It might be manipulative if the child pretended to cry or be in pain in order to get what they want because that would show that they understood your thoughts and could manipulate them. Just as if you were in the cafe and pretended to have had your purse stolen and cry a lot in order to get a free cup of tea.

basketcase Sun 12-Jun-05 11:34:31

well put aloha - as ever, you have clarified it better than I ever could with my tons of waffle and brain fuddled nonsense.

aloha Sun 12-Jun-05 11:35:17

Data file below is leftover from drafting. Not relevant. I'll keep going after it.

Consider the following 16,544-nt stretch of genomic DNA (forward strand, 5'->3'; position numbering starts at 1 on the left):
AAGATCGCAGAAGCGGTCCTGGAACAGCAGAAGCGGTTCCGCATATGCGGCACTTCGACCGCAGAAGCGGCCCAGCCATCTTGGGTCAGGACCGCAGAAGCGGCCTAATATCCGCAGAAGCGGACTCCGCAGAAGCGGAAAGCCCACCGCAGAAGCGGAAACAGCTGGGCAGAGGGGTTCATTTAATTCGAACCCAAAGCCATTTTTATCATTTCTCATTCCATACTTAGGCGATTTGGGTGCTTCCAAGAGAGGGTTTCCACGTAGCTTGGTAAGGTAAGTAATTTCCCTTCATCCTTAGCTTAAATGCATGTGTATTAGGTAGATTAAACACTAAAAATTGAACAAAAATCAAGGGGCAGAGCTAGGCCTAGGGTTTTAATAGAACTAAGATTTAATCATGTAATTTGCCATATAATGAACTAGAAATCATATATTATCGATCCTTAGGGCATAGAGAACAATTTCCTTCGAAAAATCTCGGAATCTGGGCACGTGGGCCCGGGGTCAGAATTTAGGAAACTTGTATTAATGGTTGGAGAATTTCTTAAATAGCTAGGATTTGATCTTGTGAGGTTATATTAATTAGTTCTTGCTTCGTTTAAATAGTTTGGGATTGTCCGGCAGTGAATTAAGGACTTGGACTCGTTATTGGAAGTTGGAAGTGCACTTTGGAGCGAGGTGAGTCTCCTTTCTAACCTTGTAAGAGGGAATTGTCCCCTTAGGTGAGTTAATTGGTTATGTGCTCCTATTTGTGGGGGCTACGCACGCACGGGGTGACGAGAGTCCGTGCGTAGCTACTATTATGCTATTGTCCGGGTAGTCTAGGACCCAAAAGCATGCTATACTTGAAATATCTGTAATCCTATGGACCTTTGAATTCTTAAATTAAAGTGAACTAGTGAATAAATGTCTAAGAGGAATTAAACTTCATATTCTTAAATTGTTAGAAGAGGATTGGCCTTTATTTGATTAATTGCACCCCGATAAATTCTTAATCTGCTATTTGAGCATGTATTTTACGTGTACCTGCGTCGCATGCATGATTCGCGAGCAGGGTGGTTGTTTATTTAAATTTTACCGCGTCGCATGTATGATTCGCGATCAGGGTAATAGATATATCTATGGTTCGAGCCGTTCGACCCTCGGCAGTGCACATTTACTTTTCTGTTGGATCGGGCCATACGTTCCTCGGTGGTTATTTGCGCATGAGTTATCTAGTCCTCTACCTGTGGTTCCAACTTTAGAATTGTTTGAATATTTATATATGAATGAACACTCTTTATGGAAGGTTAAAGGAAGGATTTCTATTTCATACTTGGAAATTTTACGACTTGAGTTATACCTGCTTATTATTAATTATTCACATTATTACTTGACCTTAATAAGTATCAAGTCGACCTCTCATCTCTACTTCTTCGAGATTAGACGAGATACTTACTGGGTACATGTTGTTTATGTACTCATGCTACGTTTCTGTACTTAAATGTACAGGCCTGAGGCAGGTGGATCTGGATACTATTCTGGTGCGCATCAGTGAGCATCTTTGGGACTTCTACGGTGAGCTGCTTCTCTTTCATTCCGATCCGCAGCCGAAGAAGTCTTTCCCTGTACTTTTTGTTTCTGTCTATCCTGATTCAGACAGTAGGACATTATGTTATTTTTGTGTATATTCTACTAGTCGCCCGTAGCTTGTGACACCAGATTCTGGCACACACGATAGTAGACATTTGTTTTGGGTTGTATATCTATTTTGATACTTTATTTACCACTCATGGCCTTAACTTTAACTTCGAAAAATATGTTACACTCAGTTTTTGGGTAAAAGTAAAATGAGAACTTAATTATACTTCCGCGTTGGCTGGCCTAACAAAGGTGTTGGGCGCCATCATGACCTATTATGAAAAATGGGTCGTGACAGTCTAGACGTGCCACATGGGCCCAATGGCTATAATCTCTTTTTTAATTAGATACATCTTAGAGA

My real problem with the expression is that I think it affects how parents treat young children. ie a baby cries for food/a cuddle/reassurance - parent things, 'uh, oh, he's being manipulative - he's actively trying to make me feel guilty - so I must respond by stamping out this manipulative behaviour by not feeding/ cuddling/reassuring."

Mud Sun 12-Jun-05 11:36:52

ok so its about definition of the term then, I personally don't have the strong negative connotations when I use the word manipulate in terms of baby/toddler actions but can accept that others may

Mud Sun 12-Jun-05 11:38:09

x-posted with your last comment aloha and again I do not make that leap. I think s/he's being manipulative, how cute, lets give them what they want because they're my baby and I want them to be happy/content/secure

Issymum Sun 12-Jun-05 12:47:02